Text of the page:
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  1. <p>Below is a page from a basic social networking application. A user can sign up, then log in and interact with other users. The page shown displays a list of the users and has a link next to each one that allows you to add them as a friend.</p>
  2. <div class="imageWrapper">
  3. <img src="/system/photos/110/original/E163I01.png" width="808" height="452" alt="The users list page on our application."/>
  4. </div>
  5. <p>Although the link is there, it currently does nothing. In this episode we&rsquo;ll write the code needed to enable a user to add other users as friends. To do this we&rsquo;re going to need to create a self-referencing association: users will have relationships with other users, but instead of creating a relationship between two different models, we&rsquo;ll be creating a relationship between two instances of the same model.</p>
  6. <h3>Generating The Right Actions</h3>
  7. <p>The &ldquo;Add Friend&rdquo; link on the users page doesn&rsquo;t as yet link to anything.</p>
  8. <pre class="ruby">
  9. &lt;%= link_to &quot;Add Friend&quot; %&gt;
  10. </pre>
  11. <p>At some point we&rsquo;re going to have to wire it up to an action in a controller, and it&rsquo;s worth thinking a little now about what controller and action it will call when it&rsquo;s clicked. We already have a <code>UsersController</code>, so this might seem the obvious place to deal with friends as friends are just other users. We could add two new actions to the <code>UsersController</code> to deal with adding and removing friends.</p>
  12. <pre class="ruby">
  13. def add_friend
  14. end
  15. def remove_friend
  16. end
  17. </pre>
  18. <p>This, however, is wrong for several reasons. The first alarm bell that should ring in your head when you start creating controller methods like these is that they are not among the seven standard RESTful methods (index, show, new, create, edit, update and destroy). Another concern should be raised by the fact that these methods both have <code>_friend</code> appended to them. This suggests that we&rsquo;re putting these methods in their own namespace. The final clue that this isn&rsquo;t the best approach is the first part of each method name: <code>add</code> and <code>remove</code> indicate that we&rsquo;re creating and destroying a resource. All of these points give us a big hint that we should be creating a new controller for handling friends.</p>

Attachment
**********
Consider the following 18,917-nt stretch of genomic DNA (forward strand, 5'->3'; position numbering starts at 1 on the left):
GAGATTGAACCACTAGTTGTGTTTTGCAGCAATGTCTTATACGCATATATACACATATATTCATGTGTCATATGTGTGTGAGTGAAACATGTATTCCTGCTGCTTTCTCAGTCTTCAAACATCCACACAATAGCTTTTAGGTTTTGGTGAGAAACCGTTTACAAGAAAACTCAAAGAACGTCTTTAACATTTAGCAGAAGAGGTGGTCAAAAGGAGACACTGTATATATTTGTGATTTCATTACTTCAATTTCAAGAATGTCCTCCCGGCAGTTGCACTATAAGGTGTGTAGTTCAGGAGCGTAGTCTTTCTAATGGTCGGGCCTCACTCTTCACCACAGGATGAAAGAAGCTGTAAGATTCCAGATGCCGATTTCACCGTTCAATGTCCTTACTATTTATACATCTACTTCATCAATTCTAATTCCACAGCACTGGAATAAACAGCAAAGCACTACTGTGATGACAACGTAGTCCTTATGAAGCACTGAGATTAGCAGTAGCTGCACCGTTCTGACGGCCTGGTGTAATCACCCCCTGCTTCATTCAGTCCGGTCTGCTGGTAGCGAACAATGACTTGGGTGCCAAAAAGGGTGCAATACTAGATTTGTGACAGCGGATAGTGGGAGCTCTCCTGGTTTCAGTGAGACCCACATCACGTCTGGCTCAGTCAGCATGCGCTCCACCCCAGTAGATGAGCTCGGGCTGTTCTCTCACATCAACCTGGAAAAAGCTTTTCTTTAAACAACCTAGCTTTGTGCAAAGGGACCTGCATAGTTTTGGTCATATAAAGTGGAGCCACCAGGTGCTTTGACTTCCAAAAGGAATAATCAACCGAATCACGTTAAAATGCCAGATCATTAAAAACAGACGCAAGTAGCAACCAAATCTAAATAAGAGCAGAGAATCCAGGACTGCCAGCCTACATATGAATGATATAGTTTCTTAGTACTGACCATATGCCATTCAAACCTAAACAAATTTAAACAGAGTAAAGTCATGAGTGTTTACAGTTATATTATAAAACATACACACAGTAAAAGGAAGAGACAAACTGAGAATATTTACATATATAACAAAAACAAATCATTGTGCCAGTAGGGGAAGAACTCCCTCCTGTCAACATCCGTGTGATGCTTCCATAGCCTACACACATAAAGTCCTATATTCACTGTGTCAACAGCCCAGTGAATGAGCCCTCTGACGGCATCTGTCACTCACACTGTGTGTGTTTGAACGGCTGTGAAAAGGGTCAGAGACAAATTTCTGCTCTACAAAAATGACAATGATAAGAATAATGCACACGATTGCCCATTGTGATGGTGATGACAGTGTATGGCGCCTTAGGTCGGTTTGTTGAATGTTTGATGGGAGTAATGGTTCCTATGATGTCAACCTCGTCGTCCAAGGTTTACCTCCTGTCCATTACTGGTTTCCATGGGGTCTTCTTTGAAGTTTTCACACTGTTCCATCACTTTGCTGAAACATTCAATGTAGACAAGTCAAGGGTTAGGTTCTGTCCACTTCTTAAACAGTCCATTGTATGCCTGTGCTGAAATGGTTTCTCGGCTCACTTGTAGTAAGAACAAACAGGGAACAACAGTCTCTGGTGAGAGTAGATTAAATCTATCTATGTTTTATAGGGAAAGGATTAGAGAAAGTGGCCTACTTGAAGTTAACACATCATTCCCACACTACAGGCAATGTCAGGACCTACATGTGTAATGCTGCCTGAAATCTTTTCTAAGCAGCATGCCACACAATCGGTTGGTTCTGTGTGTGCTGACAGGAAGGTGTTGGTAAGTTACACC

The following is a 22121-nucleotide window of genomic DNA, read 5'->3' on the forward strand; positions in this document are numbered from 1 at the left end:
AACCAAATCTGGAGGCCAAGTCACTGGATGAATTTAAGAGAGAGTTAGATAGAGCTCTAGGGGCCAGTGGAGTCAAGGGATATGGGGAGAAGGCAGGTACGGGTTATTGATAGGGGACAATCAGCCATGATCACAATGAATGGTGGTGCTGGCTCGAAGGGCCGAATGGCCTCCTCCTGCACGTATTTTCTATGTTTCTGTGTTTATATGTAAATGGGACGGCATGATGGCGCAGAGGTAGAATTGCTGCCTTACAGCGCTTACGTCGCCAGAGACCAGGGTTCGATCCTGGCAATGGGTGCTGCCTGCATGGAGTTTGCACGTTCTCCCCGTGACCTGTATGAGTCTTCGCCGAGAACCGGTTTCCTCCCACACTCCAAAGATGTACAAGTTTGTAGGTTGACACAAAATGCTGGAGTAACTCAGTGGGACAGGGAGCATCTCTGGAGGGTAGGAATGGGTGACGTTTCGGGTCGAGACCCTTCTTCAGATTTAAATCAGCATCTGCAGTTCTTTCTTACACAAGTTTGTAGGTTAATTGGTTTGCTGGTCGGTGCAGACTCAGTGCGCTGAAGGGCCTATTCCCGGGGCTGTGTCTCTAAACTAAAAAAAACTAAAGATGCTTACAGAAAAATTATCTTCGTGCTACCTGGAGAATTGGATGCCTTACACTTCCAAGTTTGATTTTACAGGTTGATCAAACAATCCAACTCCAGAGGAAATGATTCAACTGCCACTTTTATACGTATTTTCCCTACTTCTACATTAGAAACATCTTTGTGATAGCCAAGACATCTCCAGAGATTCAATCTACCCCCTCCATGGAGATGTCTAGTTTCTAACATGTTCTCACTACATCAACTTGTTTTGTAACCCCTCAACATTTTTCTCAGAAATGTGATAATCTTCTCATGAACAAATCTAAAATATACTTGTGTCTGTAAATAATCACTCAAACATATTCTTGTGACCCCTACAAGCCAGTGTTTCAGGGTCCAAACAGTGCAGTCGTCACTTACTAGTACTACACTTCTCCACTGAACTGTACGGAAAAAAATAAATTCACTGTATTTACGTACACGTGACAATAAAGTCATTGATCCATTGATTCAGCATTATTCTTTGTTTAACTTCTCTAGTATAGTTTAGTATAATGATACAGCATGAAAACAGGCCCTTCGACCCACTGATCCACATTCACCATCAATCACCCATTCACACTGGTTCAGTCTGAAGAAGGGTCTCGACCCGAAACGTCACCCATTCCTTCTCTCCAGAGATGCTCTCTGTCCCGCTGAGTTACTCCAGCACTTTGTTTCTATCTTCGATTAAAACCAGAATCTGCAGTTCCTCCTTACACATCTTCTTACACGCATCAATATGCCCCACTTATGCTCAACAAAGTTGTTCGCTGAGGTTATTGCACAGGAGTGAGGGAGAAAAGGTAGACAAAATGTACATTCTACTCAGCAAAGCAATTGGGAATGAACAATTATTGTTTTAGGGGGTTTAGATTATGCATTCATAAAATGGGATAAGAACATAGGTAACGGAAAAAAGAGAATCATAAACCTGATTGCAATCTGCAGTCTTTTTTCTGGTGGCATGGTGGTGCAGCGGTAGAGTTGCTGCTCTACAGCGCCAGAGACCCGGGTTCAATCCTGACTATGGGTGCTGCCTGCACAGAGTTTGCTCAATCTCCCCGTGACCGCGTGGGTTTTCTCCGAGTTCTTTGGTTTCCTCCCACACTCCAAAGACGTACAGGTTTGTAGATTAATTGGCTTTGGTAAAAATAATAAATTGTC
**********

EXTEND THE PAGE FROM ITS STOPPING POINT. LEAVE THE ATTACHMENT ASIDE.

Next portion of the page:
19. <h3>Creating Friendships</h3>
  20. <p>The controller we&rsquo;ll create will be called <code>FriendshipsController</code>. The naming of this controller is important. We might have called it <code>FriendsController</code> but in our application a friend is just another <code>User</code>, and we&rsquo;ll be using our new controller to create and destroy relationships between users, not to create and destroy users.</p>
  21. <p>A user can have many friends and be befriended by many other users so we&rsquo;re going to have to create a many-to-many relationship. There are two ways to define this type of relationship in Rails: <code>has_and_belongs_to_many</code> and <code>has_many :through</code>. (You can find more information about these two methods by watching <a href="">Railscast 47</a>). These days, <code>has_many :through</code> is the most used, and it&rsquo;s what we&rsquo;ll be using to define our friendships.</p>
  22. <p>To use <code>has_many :through</code> we&rsquo;ll need to create a join model, which we&rsquo;ll call <code>Friendship</code>. This model will have two fields, a <code>user_id</code> that represents the current user who&rsquo;s adding a friend and a <code>friend_id</code> that represents the user who&rsquo;s being befriended.</p>
  23. <p>We&rsquo;ll create our new model in the usual way,</p>
  24. <pre class="terminal">
  25. script/generate model Friendship user_id:integer friend_id:integer
  26. </pre>
  27. <p>and then run the generated migration.</p>
  28. <pre class="terminal">
  29. rake db:migrate
  30. </pre>
  31. <p>Along with the model we&rsquo;ll need to generate the <code>FriendshipsController</code> we mentioned earlier.</p>
  32. <pre class="terminal">
  33. script/generate controller Friendships
  34. </pre>
  35. <p>As we&rsquo;re using <code>Friendship</code> as a resource we&rsquo;ll need to add the following line to <code>/config/routes.rb</code>.</p>
  36. <pre class="ruby">
  37. map.resources :friendships
  38. </pre>
  39. <p>Now that we have our model and controller we can start to define how a <code>Friendship</code> works. We&rsquo;ll start off by defining the relationships between <code>User</code> and <code>Friendship</code> in the model classes.</p>
  40. <pre class="ruby">
  41. class Friendship &lt; ActiveRecord::Base
  42. belongs_to :user
  43. belongs_to :friend, :class_name =&gt; &#x27;User&#x27;
  44. end
  45. </pre>
  46. <p>A <code>Friendship</code> will <code>belong_to</code> a <code>User</code>, who will be the user who initialised the relationship, and will also belong to a <code>Friend</code>, who is the user who has been befriended. For the <code>friend</code> relationship we need to explicitly specify the class name as ActiveRecord cannot work out the model to use from the name in the association.</p>